Initial coin offerings (ICOs) have generated headlines, good and bad, in mainstream media for the past year. Now new terms appears more and more: the security token offering (STO) and the Intitial Exchange Offering (IEO). Here’s what you need to know when it comes to IEO vs. STO vs. ICO.
Regardless of the token offerings you choose to invest in, there are going to be risks you need to understand. This article only provides high-level information to jump start your research. Before making an investment decision, you should discuss your plans with a professional financial advisor.
With so much money flooding into the ICO markets last year, long-standing problems became much more prominent. Unethical practices, incompetent project teams and outright scams further tarnished the cryptocurrency in the eyes of people outside the community.
Many ICO projects are little more than neat ideas, which creates other problems. If the project team doesn’t have the talent to deliver, then a chorus of voices call out “scam” in every internet forum. There may not be anything actually illegal going on. However, a lack of transparency and stumbling crypto prices do not foster trust.
And then there are the outright scams. A lot of inexperienced people jumped into the crypto market in 2017. Not knowing how to tell good projects from bad, they fell victim to con artists. A Satis Group report estimated that 78% of the ICOs in 2017 were scams. The three largest of these stole more than $1 billion from their victims.
The biggest looming threat to the ICO business comes from government regulators. The fiat world has a long-established system of regulations governing the sale of shares in organizations. Designed to protect investors from the very abuses ICO investors have suffered, securities regulations might apply to the crypto-offerings.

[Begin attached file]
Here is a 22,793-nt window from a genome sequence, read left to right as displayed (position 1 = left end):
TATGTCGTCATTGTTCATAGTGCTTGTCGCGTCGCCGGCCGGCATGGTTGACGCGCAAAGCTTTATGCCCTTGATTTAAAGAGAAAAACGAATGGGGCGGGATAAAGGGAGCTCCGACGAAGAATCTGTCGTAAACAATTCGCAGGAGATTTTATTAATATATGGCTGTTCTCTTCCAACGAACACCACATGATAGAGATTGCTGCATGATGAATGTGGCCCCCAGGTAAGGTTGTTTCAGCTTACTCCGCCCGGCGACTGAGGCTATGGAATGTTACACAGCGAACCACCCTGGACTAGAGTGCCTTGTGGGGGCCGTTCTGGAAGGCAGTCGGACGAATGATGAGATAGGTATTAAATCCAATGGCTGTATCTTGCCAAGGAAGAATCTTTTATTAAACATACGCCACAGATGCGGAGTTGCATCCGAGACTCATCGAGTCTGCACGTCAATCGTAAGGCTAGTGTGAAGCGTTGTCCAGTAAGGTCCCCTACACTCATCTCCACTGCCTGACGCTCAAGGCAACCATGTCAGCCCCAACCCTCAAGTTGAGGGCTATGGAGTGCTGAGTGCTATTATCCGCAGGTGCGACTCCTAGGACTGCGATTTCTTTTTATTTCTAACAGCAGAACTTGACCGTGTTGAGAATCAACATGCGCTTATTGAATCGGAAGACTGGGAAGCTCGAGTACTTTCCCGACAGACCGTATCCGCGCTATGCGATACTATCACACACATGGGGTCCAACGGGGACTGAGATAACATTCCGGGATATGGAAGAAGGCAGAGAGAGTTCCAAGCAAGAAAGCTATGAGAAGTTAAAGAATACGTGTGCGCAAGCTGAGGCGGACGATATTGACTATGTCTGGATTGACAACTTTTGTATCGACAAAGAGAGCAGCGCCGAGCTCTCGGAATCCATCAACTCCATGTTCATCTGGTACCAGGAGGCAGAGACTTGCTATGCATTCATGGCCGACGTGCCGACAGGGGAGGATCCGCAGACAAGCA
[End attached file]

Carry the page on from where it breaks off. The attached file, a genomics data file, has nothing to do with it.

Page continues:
In the United States, a 70-year old decision by the Supreme Court established the Howey Test which determines whether something is a security:
“The test is whether the scheme involves an investment of money in a common enterprise with profits to come solely from the efforts of others. If that test be satisfied, it is immaterial whether the enterprise is speculative or non-speculative or whether there is a sale of property with or without intrinsic value.”
Other regulators around the world apply a similar test to determine whether something is a security.
What could make a token a security? One sign is if it acts just like a share in IBM. If simply holding the token lets you vote on how the organization operates, it could be a security. If holding the token earns you dividends or bonuses, it could be a security. It there’s no underlying product and the only reason for holding it is the hope of rising prices on the exchanges, then it could be a security.
Even the SEC would answer “no” to that question. Cryptocurrencies like Bitcoin are payment systems — even if speculators trade them for profit. Ownership of bitcoins does not give you ownership of anything else.
Ethereum’s coins, on the other hand, serve as “utility tokens” that enable the distributed application platform. Yet again, owning ether does not give you a share in a larger organization.